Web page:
Hardware

How AirMagnet watches Wi-Fi networks

How to plug in AirMagnet on a Compaq iPAQ to monitor WLANs


When you have to track down problems on your wireless network, dragging a laptop around isn’t always an option. As portable as laptops are today, they can still be cumbersome. This is where the power of your PDA comes in handy. In this article, I will show you how to use AirMagnet on a Compaq iPAQ to watch your Wi-Fi networks.

Author’s note
For the purposes of this article, I’ll be using an iPAQ 3850. AirMagnet will work on any Pocket PC compatible device that uses an Xscale or StrongArm processor. Make sure your Pocket PC device has at least 32 MB of RAM, but AirMagnet suggests that you have at least 64 MB for optimum performance.

Getting your iPAQ ready to handle AirMagnet
Two updates that you’ll want to install before trying to use AirMagnet are end user update 2 (EUU2 applies the latest fixes for CE) and the update for Bluetooth. Even though the iPAQ 3850 doesn’t have Bluetooth, some of the files in this update will also provide updates needed for the sleeve you’ll be using for the Wi-Fi NIC for AirMagnet. You can find the updates you need for this or the particular iPAQ you want at Compaq’s Support Web site.

While you are downloading some updates for your iPAQ, you should download the Remote Display Control for Pocket PC power toy. This will allow you to incorporate screen captures from Sniffer into documents you create. You can obtain it from Microsoft’s Mobile Web site.

The only accessory you’ll need from Compaq is the single PC Card sleeve. There are two different versions of this item. The main difference is one of the sleeves has a removable battery that can be used to extend the time between charges. Depending on how much you intend to use your iPAQ, using the sleeve with the removable battery may be the better choice.

Version 1.5 of AirMagnet includes a 350-series Wi-Fi NIC from Cisco. You don’t have to worry about installing the NIC driver; that happens automatically during the installation of AirMagnet. The last piece of preparation that needs to be done is to install ActiveSync on a workstation so that you can install the product.

Installing AirMagnet
AirMagnet installs on your iPAQ using ActiveSync just like any other Pocket PC program you’ve ever installed. During the ActiveSync install, you should have connected either a docking cradle or sync cable to your computer and to the iPAQ. Verify that the cable is connected and that the ActiveSync icon shows the iPAQ as being connected and synchronized. If this is not the case, power up the iPAQ and resolve the situation before proceeding.

Insert the AirMagnet CD into the CD-ROM drive of the workstation on which you just installed ActiveSync. Once AirMagnet has been installed, perform a soft reset on the iPAQ. You can then insert the PDA into the PC card sleeve. After the sleeve is firmly in place, you should see a message briefly appear on the screen about the sleeve initializing. Insert the Cisco Wi-Fi card that came with the product. The card should initialize in about 15-20 seconds. The iPAQ will appear to briefly freeze but will go back to normal momentarily. If you get any errors when inserting the Cisco NIC in the sleeve, perform a soft reset to resolve the problem.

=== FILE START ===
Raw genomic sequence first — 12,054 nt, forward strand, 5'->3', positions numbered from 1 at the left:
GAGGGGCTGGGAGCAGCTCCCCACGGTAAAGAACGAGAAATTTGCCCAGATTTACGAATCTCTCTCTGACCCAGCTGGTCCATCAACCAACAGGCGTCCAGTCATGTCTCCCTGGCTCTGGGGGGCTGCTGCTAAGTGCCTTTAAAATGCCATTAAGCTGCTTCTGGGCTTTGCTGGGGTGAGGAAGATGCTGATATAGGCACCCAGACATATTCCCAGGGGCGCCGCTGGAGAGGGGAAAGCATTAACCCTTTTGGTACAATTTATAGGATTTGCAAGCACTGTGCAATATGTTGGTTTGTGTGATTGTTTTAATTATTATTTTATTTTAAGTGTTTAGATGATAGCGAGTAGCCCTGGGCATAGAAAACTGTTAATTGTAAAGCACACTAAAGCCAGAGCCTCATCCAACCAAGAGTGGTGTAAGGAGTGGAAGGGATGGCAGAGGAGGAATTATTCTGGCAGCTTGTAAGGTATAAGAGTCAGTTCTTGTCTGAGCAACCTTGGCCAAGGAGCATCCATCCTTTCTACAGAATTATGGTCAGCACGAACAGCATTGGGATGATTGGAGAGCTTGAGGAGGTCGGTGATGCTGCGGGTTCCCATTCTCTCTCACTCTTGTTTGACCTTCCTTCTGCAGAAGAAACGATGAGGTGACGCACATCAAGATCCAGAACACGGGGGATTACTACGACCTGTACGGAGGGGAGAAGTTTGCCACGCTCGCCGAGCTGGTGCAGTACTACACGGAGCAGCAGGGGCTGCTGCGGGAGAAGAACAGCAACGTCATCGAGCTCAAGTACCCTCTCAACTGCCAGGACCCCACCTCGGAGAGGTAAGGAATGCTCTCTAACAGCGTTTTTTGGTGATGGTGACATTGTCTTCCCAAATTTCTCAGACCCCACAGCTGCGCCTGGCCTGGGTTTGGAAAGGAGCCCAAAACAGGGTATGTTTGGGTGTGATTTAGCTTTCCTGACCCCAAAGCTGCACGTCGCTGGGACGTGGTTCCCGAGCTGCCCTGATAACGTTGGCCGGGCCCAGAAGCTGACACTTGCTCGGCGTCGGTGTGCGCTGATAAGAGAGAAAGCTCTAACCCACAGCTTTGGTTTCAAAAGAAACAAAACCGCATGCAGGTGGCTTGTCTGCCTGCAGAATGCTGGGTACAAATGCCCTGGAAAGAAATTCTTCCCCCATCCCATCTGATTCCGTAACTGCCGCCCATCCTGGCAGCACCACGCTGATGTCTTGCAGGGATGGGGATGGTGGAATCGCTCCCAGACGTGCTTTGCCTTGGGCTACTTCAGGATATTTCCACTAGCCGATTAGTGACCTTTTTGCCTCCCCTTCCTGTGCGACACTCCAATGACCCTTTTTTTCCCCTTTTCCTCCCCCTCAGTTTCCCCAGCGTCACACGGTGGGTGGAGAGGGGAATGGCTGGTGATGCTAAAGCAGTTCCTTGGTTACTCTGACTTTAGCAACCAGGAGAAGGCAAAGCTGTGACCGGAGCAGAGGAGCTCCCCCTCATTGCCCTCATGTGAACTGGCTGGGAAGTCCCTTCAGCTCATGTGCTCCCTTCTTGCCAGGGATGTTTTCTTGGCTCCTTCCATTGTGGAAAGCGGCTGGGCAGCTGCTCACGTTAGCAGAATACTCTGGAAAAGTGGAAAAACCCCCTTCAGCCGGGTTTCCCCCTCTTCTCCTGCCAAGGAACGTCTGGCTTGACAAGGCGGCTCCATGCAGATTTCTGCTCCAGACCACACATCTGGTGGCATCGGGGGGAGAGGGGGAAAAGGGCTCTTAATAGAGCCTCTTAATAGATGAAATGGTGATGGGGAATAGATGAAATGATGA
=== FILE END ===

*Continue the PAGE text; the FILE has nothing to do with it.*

Using AirMagnet
To start AirMagnet, tap on the Windows icon in the upper left hand corner of the screen and tap on AirMagnet from the list of installed applications. There are two modes you can use AirMagnet in, Site Survey and Expert. When you first start the application, it will default to Expert mode. You can change to the site survey mode by tapping on File | Change Mode | Site Survey.

You’ll use the Site Survey mode when you want to locate a clear channel for setting up a new Wi-Fi network. You can also use Site Survey mode to avoid any cochannel interference. For the purposes of this article, I’ll concentrate on the Expert mode, as shown in Figure A.

Figure A
You can run AirMagnet in Expert or Site Survey mode.


The power behind AirMagnet is the engine called AirWISE, short for AirMagnet Wireless System Expert. This engine is responsible for the security and performance monitoring in the application. The information is effectively presented on the screen so that even someone who has bifocals won’t have a problem reading the screen. You’ll find that you don’t have to wade through a series of menus to get to what you are looking for.

The main Expert mode screen gives you a quick summary of what’s happening on the network. You get more detailed information by tapping on the area of the screen that contains the information you want to view. Tapping on one of the channels that is in use will bring up a detailed screen showing the different connection speeds in use and the access points that have been heard on this channel.

A scrolling signal strength graph is on this screen and can help you fine-tune the coverage area of a particular access point by showing where the signal is strong and weak for a particular access point. You can switch to other Wi-Fi channels by tapping on the channel number list at the top of the screen. You can get back to the main Expert screen by tapping on the bar chart icon, which is the first icon to the right of the File button, on the bottom toolbar.